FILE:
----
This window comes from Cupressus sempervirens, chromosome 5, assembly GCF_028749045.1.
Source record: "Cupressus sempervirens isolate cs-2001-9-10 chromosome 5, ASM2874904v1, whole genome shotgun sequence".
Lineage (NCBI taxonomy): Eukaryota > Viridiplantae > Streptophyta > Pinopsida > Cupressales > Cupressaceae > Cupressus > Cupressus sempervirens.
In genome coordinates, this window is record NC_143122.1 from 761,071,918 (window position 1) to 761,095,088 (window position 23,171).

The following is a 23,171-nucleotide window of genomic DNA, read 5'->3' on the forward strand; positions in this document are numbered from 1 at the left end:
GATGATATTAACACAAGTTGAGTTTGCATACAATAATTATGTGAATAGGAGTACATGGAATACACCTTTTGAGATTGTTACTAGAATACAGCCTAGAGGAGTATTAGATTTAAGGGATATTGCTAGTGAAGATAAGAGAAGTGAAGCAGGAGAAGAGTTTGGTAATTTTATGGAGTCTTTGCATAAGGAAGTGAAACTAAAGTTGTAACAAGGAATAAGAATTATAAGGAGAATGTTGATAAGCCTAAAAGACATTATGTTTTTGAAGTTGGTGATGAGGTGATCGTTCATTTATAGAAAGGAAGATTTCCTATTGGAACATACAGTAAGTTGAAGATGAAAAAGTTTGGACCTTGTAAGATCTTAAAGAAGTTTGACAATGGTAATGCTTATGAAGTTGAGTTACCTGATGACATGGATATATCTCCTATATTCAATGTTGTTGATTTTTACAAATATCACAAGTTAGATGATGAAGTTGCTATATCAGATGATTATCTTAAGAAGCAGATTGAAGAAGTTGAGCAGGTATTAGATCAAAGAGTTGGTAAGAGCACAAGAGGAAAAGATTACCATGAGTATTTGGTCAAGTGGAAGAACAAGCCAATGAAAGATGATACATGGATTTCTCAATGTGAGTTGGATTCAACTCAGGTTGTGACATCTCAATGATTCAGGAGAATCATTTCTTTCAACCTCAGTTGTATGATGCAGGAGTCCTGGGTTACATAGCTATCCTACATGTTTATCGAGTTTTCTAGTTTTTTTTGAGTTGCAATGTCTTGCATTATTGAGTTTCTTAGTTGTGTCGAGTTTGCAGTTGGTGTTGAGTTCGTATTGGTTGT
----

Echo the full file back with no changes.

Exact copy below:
This window comes from Cupressus sempervirens, chromosome 5, assembly GCF_028749045.1.
Source record: "Cupressus sempervirens isolate cs-2001-9-10 chromosome 5, ASM2874904v1, whole genome shotgun sequence".
Lineage (NCBI taxonomy): Eukaryota > Viridiplantae > Streptophyta > Pinopsida > Cupressales > Cupressaceae > Cupressus > Cupressus sempervirens.
In genome coordinates, this window is record NC_143122.1 from 761,071,918 (window position 1) to 761,095,088 (window position 23,171).

The following is a 23,171-nucleotide window of genomic DNA, read 5'->3' on the forward strand; positions in this document are numbered from 1 at the left end:
GATGATATTAACACAAGTTGAGTTTGCATACAATAATTATGTGAATAGGAGTACATGGAATACACCTTTTGAGATTGTTACTAGAATACAGCCTAGAGGAGTATTAGATTTAAGGGATATTGCTAGTGAAGATAAGAGAAGTGAAGCAGGAGAAGAGTTTGGTAATTTTATGGAGTCTTTGCATAAGGAAGTGAAACTAAAGTTGTAACAAGGAATAAGAATTATAAGGAGAATGTTGATAAGCCTAAAAGACATTATGTTTTTGAAGTTGGTGATGAGGTGATCGTTCATTTATAGAAAGGAAGATTTCCTATTGGAACATACAGTAAGTTGAAGATGAAAAAGTTTGGACCTTGTAAGATCTTAAAGAAGTTTGACAATGGTAATGCTTATGAAGTTGAGTTACCTGATGACATGGATATATCTCCTATATTCAATGTTGTTGATTTTTACAAATATCACAAGTTAGATGATGAAGTTGCTATATCAGATGATTATCTTAAGAAGCAGATTGAAGAAGTTGAGCAGGTATTAGATCAAAGAGTTGGTAAGAGCACAAGAGGAAAAGATTACCATGAGTATTTGGTCAAGTGGAAGAACAAGCCAATGAAAGATGATACATGGATTTCTCAATGTGAGTTGGATTCAACTCAGGTTGTGACATCTCAATGATTCAGGAGAATCATTTCTTTCAACCTCAGTTGTATGATGCAGGAGTCCTGGGTTACATAGCTATCCTACATGTTTATCGAGTTTTCTAGTTTTTTTTGAGTTGCAATGTCTTGCATTATTGAGTTTCTTAGTTGTGTCGAGTTTGCAGTTGGTGTTGAGTTCGTATTGGTTGT